Grayshift May Already Have iPhone Unlocking Solution for iOS 12's USB Restricted Mode

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iOS 12 introduces USB restrictions that effectively put an end to law enforcement access to iPhones and iPads using devices like the GrayKey box, but Grayshift, the company that makes the box, may have already developed a workaround.

VICE's Motherboard shared an email from a forensic expert who planned to meet with Grayshift, which said the company had "gone to great lengths" to futureproof its technology and that USB Restricted Mode had been "already defeated."

Grayshift's GrayKey iPhone unlocking box, via MalwareBytes​
"Grayshift has gone to great lengths to future proof their technology and stated that they have already defeated this security feature in the beta build. Additionally, the GrayKey has built in future capabilities that will begin to be leveraged as time goes on," a June email from a forensic expert who planned to meet with Grayshift, and seen by Motherboard, reads, although it is unclear from the email itself how much of this may be marketing bluff. "They seem very confident in their staying power for the future right now," the email adds.
A second source that spoke to Motherboard said Grayshift addressed the topic of USB Restricted Mode in a webinar several weeks ago.

Coming in iOS 12, USB Restricted Mode prevents USB accessories from connecting to an iPhone or iPad if it's been more than an hour since the device was last unlocked.

The setting is enabled by default and it will not allow USB-based accessories like the GrayKey box to connect to an iOS device until a passcode is entered, effectively disabling the current techniques law enforcement officials across the United States are using to access locked iPhones.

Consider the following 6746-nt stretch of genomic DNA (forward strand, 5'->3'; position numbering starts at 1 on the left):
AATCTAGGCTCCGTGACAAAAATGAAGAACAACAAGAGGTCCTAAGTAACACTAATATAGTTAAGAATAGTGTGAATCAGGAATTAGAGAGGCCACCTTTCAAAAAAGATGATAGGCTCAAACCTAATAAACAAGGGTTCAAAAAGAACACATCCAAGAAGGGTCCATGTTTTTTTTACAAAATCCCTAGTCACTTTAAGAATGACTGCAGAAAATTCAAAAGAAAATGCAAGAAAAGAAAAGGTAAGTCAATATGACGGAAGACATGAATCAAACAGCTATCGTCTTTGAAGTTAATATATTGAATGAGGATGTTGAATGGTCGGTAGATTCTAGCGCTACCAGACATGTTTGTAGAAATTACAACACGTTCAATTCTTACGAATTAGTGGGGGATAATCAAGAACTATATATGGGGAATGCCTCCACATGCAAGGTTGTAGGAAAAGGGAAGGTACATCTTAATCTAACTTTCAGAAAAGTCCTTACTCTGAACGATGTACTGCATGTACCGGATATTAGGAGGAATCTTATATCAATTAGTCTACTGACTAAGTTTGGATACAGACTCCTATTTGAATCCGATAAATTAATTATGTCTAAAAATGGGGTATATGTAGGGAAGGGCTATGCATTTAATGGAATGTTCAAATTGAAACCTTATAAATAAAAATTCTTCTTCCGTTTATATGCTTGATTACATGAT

Motherboard's sources did not share details on how Grayshift plans to avoid the new USB restrictions, so it's not clear if the GrayKey box will continue to function or if Grayshift has another iPhone access solution in the works.

Despite Grayshift's potential workaround, law enforcement officials are concerned about the changes Apple is implementing, and are said to be frustrated with the attention the GrayKey box has received in the media. "Some vendors are frustrated with GrayKey," one researcher told Motherboard. "They feel the media hype brought too much attention to the attack vector."

Apple yesterday confirmed its plans to implement new USB access restrictions in iOS 12 and clarified that it is aiming to defend customers against hackers, not frustrate law enforcement officials.

"At Apple, we put the customer at the center of everything we design. We're constantly strengthening the security protections in every Apple product to help customers defend against hackers, identity thieves and intrusions into their personal data. We have the greatest respect for law enforcement, and we don't design our security improvements to frustrate their efforts to do their jobs," Apple said in a statement to MacRumors.

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Article Link: Grayshift May Already Have iPhone Unlocking Solution for iOS 12's USB Restricted Mode
 

tjleonard

macrumors 6502a
Jun 25, 2013
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The issue is that it costs Apple a lot less money to throw some software updates in a patch than it does for Grayshift to update theirs. Sure, an update is an update, but it has to update easily or it will be something police will not waste money on.
 

dave420

macrumors 65816
Jun 15, 2010
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I am a little out of the loop. I know a similar feature was in the last iOS 11 beta. I think it turned off the port after seven days instead of one hour. Was this feature still present in the current public release? Or was it removed?
 

trusso

macrumors 6502
Oct 4, 2003
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VICE's Motherboard shared an email from a forensic expert who planned to meet with Grayshift, which said the company had "gone to great lengths" to futureproof its technology and that USB Restricted Mode had been "already defeated."